We had a great visit with Dave and enjoyed his “famous Mexican burgers.” Then he drove us to Wilmington for a quick lunch out with my 90-year-old Mom who had a busy social calendar. She squeezed us in, before going to a high school graduation party. Then we visited my Aunt Sue who is recovering from a hospital visit.
MicMac ‘s captain and first mate were happy this morning as we caught the current down the Delaware River. Trawler friends know what it’s like to move along at 6 to 7 knots, but sailors don’t enjoy a quick pace like this very often.
The Philly skyline was beautiful this morning as we left. We had to share the river with very few tankers and barges. Few pleasure boats either as the marina choices are few. Piers Marina has a lot of liveaboards—some on rather sketchy boats.
Once again we got a very limited view of Wilmington’s skyline because of the humongous landfill that’s filling in Cherry Island. Brody diapers will soon be there since Julie and Rob plan to drive down to introduce Brody to Grandmom Cloud in a few weeks. Julie and Dave diapers are on the lower layers in this same landfill, I’m sure. That's family bonding!
It’s a darn shame that Wilmington never tried to capture the cruising boat market with a scenic marina. Perhaps the duPonts prefer solitude? A commercial dock on the Christina River is the home berth to the Kalmer Nyckel, Delaware’s tall ship, which was absent today, probably off on a good will trip. Two huge container ships were unloading: Dole and Chiquita logos on them. Yes, we have some bananas in Delaware!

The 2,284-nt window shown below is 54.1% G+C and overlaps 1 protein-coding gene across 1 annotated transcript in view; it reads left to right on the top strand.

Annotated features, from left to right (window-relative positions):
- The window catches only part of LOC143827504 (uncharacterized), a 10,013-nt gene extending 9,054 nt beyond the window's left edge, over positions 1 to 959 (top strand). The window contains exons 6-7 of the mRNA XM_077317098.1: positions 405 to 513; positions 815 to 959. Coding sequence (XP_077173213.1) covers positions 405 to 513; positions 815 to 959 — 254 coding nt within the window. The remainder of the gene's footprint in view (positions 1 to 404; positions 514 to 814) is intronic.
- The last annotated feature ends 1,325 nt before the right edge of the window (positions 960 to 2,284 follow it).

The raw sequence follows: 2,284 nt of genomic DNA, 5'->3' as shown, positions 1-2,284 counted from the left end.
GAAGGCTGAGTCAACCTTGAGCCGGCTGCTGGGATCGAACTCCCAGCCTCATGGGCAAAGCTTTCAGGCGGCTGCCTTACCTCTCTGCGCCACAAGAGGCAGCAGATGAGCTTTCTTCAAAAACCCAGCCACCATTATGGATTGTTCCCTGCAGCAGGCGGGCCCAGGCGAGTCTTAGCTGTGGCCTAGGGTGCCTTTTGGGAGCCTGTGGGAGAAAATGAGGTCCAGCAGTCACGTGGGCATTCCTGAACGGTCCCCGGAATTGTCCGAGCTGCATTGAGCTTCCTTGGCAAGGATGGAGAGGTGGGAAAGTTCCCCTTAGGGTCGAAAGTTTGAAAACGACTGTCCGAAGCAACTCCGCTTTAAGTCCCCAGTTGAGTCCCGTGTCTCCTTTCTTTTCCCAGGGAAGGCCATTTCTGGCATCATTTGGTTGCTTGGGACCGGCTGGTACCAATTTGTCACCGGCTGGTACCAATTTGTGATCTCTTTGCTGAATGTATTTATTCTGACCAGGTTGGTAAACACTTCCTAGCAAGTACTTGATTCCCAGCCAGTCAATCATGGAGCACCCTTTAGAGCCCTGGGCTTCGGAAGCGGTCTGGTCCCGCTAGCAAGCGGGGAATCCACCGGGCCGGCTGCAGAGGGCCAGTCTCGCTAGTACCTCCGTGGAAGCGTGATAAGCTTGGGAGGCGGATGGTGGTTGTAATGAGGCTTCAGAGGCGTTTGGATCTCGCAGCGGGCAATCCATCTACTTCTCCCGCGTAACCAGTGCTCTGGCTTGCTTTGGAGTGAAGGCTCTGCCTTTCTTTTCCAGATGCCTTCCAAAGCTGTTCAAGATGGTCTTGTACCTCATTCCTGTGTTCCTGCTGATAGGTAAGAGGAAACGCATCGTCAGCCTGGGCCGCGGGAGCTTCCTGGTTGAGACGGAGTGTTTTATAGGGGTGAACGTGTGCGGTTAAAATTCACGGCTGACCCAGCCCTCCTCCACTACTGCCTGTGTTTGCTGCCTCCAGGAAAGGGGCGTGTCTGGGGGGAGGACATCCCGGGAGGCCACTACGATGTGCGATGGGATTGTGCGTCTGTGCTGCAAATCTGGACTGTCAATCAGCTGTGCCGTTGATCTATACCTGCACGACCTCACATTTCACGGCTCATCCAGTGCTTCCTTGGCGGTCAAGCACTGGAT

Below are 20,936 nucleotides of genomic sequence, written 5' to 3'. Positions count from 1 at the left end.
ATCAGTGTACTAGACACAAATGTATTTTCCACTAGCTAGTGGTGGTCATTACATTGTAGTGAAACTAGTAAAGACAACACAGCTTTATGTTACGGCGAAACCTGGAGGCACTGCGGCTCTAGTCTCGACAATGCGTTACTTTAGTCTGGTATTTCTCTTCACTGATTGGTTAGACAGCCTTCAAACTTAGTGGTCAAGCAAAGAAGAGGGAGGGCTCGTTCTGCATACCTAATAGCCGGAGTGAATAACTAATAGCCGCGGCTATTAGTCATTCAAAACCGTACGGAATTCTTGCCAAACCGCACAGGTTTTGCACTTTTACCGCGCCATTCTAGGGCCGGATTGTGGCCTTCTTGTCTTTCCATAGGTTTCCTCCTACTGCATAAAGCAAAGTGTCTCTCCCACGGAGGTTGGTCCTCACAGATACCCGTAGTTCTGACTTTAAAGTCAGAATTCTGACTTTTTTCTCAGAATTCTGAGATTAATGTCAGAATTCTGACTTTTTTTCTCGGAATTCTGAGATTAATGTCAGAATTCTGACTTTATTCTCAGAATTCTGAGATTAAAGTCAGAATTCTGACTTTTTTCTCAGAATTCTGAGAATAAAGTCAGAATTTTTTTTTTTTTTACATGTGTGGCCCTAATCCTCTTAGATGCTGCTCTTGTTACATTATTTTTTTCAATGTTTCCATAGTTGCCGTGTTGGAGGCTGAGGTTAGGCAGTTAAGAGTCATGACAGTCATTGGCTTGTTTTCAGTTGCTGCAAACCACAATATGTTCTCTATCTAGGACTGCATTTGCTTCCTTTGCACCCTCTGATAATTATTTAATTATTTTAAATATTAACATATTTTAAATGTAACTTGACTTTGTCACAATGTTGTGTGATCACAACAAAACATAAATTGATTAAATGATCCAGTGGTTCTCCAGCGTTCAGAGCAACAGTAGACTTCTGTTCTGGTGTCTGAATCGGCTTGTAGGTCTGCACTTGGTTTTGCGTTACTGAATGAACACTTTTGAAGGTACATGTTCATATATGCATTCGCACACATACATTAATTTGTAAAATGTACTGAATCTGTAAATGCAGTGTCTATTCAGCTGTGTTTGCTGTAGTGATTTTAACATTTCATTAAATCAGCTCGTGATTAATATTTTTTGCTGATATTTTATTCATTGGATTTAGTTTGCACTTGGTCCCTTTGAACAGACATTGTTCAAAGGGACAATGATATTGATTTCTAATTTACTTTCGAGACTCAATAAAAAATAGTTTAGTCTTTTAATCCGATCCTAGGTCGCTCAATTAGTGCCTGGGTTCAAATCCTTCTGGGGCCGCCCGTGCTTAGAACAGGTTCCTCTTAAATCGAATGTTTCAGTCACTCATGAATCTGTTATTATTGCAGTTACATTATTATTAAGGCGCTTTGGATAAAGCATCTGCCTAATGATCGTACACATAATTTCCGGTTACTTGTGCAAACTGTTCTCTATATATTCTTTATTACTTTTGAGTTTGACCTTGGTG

I finally got to see Fort Delaware on Pea Patch Island as we motored by. It’s been there since Civil War days and was used as a prison for Confederate soldiers, although I didn’t remember that from my Delaware history classes. Sorry, Sister Mary Agnes.
On the other side of the river (on the Jersey side) is a justaposition from Civil War days. There's a great plume of water vapor (I hope) coming out of the Salem, NJ, nuclear plant. Or as "W" would say, "nucular plant."
The scent of honeysuckle overwhelmed us as we motored down the C&D Canal today. Then a big barge and towboat overwhelmed us as well. Captain Pete displayed a look of relief at this “close encounter”!
Just pulled into the Summit North Marina in Glascow, De, again for a one-night stay. 7 and a half hours to get here vs. the trip north. Thank you, God, for currents.
Filled up the 70 gallon water tank and 38 diesel tank—to get ready for numerous nights on the hook in the upper Chesapeake. Yes, Rob, that means “dropping anchor.”
Pete just threatened to throw this netbook overboard. I'm addicted to blogging on the seas. If only we had WiFi everywhere.